Interstitial Cystitis

Basic Facts

    • Interstitial cystitis (IC) is also known as painful bladder syndrome or bladder pain syndrome.
    • IC is an incurable, chronic inflammation of the bladder.
    • Symptoms of IC can mimic symptoms of many other urological conditions.
    • Treatments for IC focus on alleviating symptoms and improving the patient’s quality of life.

Interstitial cystitis (IC) is an incurable, chronic inflammation of the bladder that can become a debilitating condition for many patients. Patients with IC experience both frequent urination and urinary urgency. In addition, patients often experience lower abdominal or pelvic pain. In women, the symptoms can often become more severe just prior to their menstrual period.

IC is considered to be one of the most difficult conditions for a urologist to diagnose because a patient can experience flare ups. In up to one-half of the patients with IC, remission can last as long as 6 years.

IC has two forms, ulcerative and nonulcerative. Ninety percent of IC patients are diagnosed with nonulcerative IC.


IC can cause a variety of symptoms, some of which differ between men and women. In most patients the symptoms include:

    • Urinary urgency and frequency;
    • Frequent nighttime urination;
    • Painful urination;
    • Pain in lower abdomen, urethra, or pelvic region;
    • Pain frequently associated with sexual intercourse;
    • Increasing pain as the bladder fills and decreasing pain as the bladder empties; and
    • An increase in symptoms during menstruation.

In addition to most of the above listed symptoms, men may also experience:

    • Pain in the testicles;
    • Anal pain;
    • Scrotal pain; and
    • Painful ejaculation.


The cause of IC is unknown.


A diagnosis of IC is a diagnosis of exclusion. Some of the conditions that physicians must rule out include:

    • Bladder cancer;
    • Bladder inflammation or infection;
    • Kidney stones;
    • Sexually transmitted diseases;
    • Vaginal infections;
    • Enlarged prostate (in men);
    • Bacterial prostatitis (in men); or
    • Non-bacterial prostatitis (in men).

To help diagnose IC, the physician will usually conduct a patient history and physical exam, which may include a pelvic exam in women and a digital rectal exam in men. The physician usually instructs the patient to record the frequency of urination in a 24-hour period in a log.

Along with the log, urine cultures and cytology may help the physician exclude conditions that may cause symptoms similar to IC symptoms.

Other tests that may help a physician diagnose IC include:

    • Culture for prostate secretions;
    • Cystocscopy with hydrodistention;
    • Biopsy; and
    • Potassium sensitivity test.


There are no standard, successful treatments for IC. There is no cure for IC. The primary goals of IC treatments are to ease the symptoms and improve the patient’s quality of life. The physician will usually begin by suggesting that the patient attempt lifestyle changes such as dietary management, behavioral therapies (such as urinating on a schedule), and stress management.

Lifestyle. Lifestyle factors can affect the IC patient. Certain foods or beverages can exacerbate symptoms of IC. Some of these items include:

    • Coffee and tea;
    • Carbonated drinks;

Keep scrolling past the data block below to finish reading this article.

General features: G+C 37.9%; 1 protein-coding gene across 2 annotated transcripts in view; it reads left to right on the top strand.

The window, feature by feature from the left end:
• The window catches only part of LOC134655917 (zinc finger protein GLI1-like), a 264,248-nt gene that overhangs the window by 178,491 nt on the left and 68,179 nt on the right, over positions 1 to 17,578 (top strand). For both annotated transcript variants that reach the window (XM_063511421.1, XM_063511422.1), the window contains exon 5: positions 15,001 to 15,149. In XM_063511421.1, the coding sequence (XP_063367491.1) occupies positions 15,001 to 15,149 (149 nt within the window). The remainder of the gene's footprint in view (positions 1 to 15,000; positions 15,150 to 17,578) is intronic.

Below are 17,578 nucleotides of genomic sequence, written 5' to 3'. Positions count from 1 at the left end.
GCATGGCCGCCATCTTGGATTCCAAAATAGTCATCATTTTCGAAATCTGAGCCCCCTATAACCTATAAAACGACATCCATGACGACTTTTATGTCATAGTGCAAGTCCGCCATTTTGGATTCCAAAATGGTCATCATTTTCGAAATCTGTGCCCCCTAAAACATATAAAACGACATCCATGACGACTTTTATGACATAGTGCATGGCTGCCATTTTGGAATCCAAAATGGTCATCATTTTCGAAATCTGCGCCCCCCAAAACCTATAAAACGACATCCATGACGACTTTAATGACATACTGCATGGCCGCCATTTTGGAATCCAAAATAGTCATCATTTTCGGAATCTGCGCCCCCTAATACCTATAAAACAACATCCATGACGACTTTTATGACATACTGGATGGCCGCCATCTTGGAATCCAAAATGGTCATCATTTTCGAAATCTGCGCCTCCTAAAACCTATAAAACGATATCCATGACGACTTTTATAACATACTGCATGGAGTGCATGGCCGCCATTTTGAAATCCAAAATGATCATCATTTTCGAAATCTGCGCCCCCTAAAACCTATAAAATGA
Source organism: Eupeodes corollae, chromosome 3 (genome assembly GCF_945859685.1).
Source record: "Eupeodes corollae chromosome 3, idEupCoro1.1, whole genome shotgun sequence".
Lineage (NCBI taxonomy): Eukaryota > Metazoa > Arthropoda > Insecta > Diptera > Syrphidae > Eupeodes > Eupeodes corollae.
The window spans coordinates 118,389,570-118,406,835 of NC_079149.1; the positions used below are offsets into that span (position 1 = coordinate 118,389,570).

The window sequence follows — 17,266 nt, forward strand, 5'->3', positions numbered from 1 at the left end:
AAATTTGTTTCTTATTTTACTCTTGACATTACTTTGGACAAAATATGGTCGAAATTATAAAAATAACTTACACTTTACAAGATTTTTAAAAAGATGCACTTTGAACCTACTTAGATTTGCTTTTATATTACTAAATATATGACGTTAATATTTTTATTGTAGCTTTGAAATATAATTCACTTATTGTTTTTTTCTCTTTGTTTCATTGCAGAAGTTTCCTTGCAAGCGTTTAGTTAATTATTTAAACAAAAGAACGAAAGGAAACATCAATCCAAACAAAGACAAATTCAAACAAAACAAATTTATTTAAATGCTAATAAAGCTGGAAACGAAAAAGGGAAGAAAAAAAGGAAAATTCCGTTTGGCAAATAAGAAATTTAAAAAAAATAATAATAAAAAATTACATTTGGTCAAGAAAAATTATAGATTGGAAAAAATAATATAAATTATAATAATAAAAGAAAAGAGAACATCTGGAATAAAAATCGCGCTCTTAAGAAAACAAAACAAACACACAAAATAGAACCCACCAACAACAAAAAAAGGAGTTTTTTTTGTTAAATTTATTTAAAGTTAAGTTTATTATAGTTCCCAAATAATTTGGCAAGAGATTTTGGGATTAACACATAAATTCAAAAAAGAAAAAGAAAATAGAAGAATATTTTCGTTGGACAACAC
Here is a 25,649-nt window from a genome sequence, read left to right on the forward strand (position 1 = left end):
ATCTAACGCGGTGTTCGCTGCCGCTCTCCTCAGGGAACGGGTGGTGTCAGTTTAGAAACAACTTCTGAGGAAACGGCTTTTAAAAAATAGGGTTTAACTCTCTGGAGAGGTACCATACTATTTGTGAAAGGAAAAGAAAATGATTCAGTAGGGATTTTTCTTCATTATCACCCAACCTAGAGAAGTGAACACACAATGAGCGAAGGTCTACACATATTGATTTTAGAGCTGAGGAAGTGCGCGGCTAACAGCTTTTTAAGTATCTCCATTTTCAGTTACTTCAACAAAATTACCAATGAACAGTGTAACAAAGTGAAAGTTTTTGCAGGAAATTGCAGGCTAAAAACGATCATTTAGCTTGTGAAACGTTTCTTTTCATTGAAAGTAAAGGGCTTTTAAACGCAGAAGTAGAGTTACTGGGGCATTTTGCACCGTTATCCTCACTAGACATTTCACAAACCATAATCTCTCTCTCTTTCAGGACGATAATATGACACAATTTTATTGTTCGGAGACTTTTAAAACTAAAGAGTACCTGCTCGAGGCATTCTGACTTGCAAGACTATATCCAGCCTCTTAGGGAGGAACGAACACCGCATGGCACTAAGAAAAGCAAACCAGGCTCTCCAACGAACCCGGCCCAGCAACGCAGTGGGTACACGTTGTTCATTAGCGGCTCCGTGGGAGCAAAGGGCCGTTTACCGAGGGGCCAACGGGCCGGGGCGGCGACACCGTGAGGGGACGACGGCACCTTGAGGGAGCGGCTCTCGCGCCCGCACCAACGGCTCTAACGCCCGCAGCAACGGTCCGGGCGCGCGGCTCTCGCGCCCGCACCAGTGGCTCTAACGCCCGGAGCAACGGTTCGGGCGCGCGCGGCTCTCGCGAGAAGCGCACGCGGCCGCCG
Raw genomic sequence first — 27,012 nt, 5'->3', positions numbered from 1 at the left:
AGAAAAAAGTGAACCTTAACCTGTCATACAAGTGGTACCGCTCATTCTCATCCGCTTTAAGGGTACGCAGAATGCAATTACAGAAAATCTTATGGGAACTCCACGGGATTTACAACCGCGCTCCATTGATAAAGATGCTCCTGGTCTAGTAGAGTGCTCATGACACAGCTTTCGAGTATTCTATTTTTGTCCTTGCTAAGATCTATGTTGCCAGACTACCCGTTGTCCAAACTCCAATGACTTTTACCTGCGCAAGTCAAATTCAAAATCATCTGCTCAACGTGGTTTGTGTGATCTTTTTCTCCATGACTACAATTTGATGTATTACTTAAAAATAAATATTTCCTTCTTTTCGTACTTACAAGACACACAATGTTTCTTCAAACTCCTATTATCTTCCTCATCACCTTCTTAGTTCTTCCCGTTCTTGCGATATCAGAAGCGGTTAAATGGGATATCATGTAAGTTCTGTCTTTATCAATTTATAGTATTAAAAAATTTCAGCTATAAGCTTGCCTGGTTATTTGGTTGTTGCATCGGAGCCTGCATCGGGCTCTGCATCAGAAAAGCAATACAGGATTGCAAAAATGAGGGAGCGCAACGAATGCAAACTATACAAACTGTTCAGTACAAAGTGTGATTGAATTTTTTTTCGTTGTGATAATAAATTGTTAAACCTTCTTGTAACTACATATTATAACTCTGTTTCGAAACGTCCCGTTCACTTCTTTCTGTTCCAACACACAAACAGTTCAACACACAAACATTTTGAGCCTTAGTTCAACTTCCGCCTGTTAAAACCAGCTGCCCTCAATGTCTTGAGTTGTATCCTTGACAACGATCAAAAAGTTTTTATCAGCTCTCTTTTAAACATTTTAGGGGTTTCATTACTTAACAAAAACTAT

• Alcohol;
    • Tomatoes;
    • Vinegar;
    • Spicy foods;
    • Chocolate; and
    • Citrus fruits and other fruits (such as apples , bananas, and tomatoes) and certain vegetables (such as onions).

To identify culprit foods, physicians recommend that patients keep a food diary that associates foods eaten with any symptoms that a patient may experience. In addition, physicians recommend that patients become involved in self-care through stress reduction and behavioral exercises.

Bladder distension. For bladder distension, the patient is placed under anesthesia. The physician then expands the bladder beyond its capacity by filling it with water through a catheter, drains the bladder, and may refill and drain a second time.

Medications. If the initial bladder distension does not relieve symptoms, the physician may prescribe a number of medications, including:

    • Pentosan polysulfate (Elmiron);
    • Tricyclic antidepressants; and
    • Antihistamines.

The Interstim implant is a newer method of treating IC.

Intravesical therapy with dimethyl sulfoxide (DMSO; Rimso-50). During intravesical therapy, also called bladder wash or lavage, the physician inserts a catheter through the urethra into the bladder and fills the bladder with the medication DMSO. The physician performs the procedure once a week for 6 weeks. The treatment lasts for approximately 6 months and can be repeated.

Transcutaneous electrical nerve stimulation (TENS). In TENS, wires fitted with electrodes placed on the lower back or pubic area or devices placed in the vagina in women or the rectum in men deliver mild electrical impulses to the nerves. The physician instructs the patient how to control the pulses, and the pulses can be delivered from a few minutes to 2 hours twice each day.

Interstim Implant. For the Interstim Implant, two small wire electrodes are placed in the nerves in the sacrum and a modulator adjusts the current.

Surgery. Considered to be the last-resort therapy, and also considered to be a rare approach to treating IC, surgery has shown little success in alleviating the pain and urinary difficulties associated with IC. Bladder removal, known as cystectomy, has become the most common procedure performed for IC patients.

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